Aided by the massive increase in internet penetration within Nigeria, punters can now eliminate the middlemen and place their bets directly on the website of companies. But Ajegbile says that even though the “online penetration has really helped the industry,” a vast majority of bets placed aren’t done online but through the retail outlets of the betting shops.
He estimated a ratio of 70:30 for offline (through retail shops) and online betting.
Who wants to be a millionaire?
And Ajibile sees nothing wrong in any of it, for an industry that he claims has employed over 10,000 Nigerians – and created millionaires, literally overnight.
“The industry is very profitable,” says Ajegbile. “What shape the economy is taking, betting will forever remain betting. If the economy is good, people place bets. If the economy is bad, people will always place bet.”
Breaking down the numbers, he estimates that about one thousand bets pass through the system of 1960bets every five minutes but at pike periods – which are usually an hour to the games – it could go up to 1,500 bets per minute, with the amount stacked ranging from a hundred naira to millions of naira.
Indeed, the News Agency of Nigeria (NAN), in 2014, estimated that about 60 million Nigerians bet over N1.4 billion daily. But as Ademola Adebajo, CEO of Stakersden, told Ventures Africa in 2015, punters stake about five billion naira daily.
Let that sink in.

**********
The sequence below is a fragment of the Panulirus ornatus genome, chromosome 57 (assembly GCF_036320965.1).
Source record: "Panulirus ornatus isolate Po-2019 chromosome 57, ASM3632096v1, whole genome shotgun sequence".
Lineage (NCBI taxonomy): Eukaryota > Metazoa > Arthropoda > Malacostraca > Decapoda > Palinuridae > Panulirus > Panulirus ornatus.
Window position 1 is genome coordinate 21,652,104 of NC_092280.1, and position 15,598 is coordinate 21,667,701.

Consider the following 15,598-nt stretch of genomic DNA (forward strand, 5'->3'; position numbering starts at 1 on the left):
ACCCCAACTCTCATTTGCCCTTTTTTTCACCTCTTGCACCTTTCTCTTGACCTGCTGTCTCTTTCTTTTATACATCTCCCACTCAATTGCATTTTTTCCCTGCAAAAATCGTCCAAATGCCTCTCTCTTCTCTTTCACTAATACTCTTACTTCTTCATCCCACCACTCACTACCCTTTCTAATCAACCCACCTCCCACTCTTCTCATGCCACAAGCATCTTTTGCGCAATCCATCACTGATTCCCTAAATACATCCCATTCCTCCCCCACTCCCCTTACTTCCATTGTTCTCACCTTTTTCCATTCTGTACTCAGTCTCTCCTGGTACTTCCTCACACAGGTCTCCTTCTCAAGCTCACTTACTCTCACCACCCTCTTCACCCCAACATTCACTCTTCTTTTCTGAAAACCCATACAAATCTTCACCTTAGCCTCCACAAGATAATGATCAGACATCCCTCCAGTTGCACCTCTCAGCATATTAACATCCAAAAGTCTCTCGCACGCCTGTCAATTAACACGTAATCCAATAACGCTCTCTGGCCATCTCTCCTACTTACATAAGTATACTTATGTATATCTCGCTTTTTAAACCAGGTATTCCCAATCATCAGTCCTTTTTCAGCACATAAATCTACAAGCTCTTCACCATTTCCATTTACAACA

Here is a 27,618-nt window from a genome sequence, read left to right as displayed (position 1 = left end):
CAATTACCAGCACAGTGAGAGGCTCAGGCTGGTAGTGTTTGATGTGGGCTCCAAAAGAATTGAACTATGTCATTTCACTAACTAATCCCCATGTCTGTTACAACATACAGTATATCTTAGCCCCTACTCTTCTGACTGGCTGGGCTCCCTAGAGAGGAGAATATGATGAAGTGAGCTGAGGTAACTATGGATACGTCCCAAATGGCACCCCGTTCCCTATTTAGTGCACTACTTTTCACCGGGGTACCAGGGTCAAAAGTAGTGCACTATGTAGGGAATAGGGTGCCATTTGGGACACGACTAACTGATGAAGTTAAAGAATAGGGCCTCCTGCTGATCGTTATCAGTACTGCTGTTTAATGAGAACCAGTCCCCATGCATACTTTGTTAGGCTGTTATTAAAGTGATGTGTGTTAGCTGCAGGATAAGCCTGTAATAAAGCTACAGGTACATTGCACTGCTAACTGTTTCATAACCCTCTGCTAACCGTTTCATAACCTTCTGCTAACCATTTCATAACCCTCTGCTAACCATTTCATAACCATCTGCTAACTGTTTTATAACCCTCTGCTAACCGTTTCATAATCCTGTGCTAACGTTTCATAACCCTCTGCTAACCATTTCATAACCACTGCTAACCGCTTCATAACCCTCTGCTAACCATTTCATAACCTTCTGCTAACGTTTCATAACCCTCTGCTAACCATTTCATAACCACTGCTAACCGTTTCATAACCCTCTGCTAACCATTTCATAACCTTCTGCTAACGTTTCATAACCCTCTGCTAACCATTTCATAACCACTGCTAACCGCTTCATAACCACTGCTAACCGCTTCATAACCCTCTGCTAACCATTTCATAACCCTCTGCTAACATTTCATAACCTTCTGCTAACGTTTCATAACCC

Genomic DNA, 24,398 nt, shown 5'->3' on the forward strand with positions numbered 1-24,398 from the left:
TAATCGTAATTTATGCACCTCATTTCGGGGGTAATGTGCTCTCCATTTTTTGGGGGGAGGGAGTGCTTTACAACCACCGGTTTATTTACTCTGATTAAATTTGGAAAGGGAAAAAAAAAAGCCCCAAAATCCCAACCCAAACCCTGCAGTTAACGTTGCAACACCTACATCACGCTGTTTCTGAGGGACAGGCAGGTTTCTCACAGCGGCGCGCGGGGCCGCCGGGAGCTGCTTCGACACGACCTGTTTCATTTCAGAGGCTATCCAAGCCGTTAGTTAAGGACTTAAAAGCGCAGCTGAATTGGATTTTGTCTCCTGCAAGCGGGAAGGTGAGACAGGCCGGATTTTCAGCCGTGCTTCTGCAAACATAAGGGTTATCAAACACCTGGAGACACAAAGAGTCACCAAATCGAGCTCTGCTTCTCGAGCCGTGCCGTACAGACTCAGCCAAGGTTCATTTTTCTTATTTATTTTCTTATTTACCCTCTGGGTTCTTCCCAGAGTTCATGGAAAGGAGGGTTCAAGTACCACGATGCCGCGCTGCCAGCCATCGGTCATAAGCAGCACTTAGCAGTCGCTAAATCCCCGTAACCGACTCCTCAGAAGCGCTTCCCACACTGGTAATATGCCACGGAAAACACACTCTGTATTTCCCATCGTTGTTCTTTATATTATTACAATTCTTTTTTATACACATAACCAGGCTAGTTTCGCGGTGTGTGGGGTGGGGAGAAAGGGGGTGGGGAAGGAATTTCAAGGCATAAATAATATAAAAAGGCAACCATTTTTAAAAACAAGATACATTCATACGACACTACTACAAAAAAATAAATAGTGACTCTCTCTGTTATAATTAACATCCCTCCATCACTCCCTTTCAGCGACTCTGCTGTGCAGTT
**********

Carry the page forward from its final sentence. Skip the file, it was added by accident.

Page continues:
Regulating the market
In Lagos, 10 million naira is the maximum possible win but outside of the state, the maximum is 50 million.
“For now very few states does serious regulation,” says the 1960Bet MD. “Very few states. Some states, especially in the east, gambling is not well regulated. The regulators are yet to get their acts right and it is really telling on the industry.”
He is quick to point out that regulation is not the anymore: “Some of us (betting companies) don’t want to work in an unregulated market because in an unregulated market everything goes.”
A regulated market checkmates gambling addiction by having companies monitor the betting pattern of punters and ensure that punters do not bring fraudulent money into the system.
A gigantic increase in the amount of money staked by a punter usually sets off alarm bells about addiction or fraudulently obtained funds, so betting companies are expected to monitor for unusual pattern and bring it to the attention of authorities and also ensure that persons less than the age of 18 do not gamble.
Also known as the Good Causes Fund, the Lagos State Lottery Distribution Fund (DTF) was set up by the Lagos state lottery board to administer “revenue generated from the gaming activities in the state.”
According to its website:
“The DTF is applied to projects in the environment, education, social and health, and infrastructure sectors of the economy. Projects executed with the fund are called “good causes projects” while taxes paid from lottery sales are known as good causes money.”
In 2015, parts of the DTF was used by the state government to purchase three helicopters, fifteen armored personnel carriers (APCs), two gunboats, 165 vehicles and others security equipment at a cost of N4.765 for the state police.
What the future holds
According to a PwC report, the gross gambling revenue in Nigeria is projected to grow at an annual rate of 8.5 percent to reach $69.9 million in 2019, making it the fastest growing sector in Nigeria. The report predicted that the industry will also outgrow the gambling industry in Kenya and South Africa.
This is not going away anytime soon, wherever you stand on the side of the argument about its merits.
“In the next three to five years, some of us are beginning to take the position of taking our companies public,” Ajegbile says with a confidence that can be unsettling. “Betting is very big, very, very big.”